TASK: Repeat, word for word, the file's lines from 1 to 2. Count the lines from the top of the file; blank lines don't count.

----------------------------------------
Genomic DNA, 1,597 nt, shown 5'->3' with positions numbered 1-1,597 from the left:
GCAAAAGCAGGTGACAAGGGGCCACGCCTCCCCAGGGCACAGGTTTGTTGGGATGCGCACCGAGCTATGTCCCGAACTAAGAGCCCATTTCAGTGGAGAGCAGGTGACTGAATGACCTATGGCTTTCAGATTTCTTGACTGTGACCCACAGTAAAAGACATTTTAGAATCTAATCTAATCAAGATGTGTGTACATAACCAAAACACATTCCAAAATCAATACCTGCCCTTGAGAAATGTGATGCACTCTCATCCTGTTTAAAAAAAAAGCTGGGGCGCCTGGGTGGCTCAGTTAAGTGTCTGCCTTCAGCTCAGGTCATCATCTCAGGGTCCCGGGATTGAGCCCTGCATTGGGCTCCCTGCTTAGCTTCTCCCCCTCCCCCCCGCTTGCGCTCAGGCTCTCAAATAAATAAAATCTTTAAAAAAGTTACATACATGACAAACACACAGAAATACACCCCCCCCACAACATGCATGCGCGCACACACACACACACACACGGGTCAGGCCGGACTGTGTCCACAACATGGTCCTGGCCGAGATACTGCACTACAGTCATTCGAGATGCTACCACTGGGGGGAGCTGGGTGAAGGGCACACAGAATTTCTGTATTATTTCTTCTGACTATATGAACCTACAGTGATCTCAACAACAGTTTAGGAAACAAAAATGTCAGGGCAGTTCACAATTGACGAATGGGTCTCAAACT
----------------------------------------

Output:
Genomic DNA, 1,597 nt, shown 5'->3' with positions numbered 1-1,597 from the left:
GCAAAAGCAGGTGACAAGGGGCCACGCCTCCCCAGGGCACAGGTTTGTTGGGATGCGCACCGAGCTATGTCCCGAACTAAGAGCCCATTTCAGTGGAGAGCAGGTGACTGAATGACCTATGGCTTTCAGATTTCTTGACTGTGACCCACAGTAAAAGACATTTTAGAATCTAATCTAATCAAGATGTGTGTACATAACCAAAACACATTCCAAAATCAATACCTGCCCTTGAGAAATGTGATGCACTCTCATCCTGTTTAAAAAAAAAGCTGGGGCGCCTGGGTGGCTCAGTTAAGTGTCTGCCTTCAGCTCAGGTCATCATCTCAGGGTCCCGGGATTGAGCCCTGCATTGGGCTCCCTGCTTAGCTTCTCCCCCTCCCCCCCGCTTGCGCTCAGGCTCTCAAATAAATAAAATCTTTAAAAAAGTTACATACATGACAAACACACAGAAATACACCCCCCCCACAACATGCATGCGCGCACACACACACACACACACGGGTCAGGCCGGACTGTGTCCACAACATGGTCCTGGCCGAGATACTGCACTACAGTCATTCGAGATGCTACCACTGGGGGGAGCTGGGTGAAGGGCACACAGAATTTCTGTATTATTTCTTCTGACTATATGAACCTACAGTGATCTCAACAACAGTTTAGGAAACAAAAATGTCAGGGCAGTTCACAATTGACGAATGGGTCTCAAACT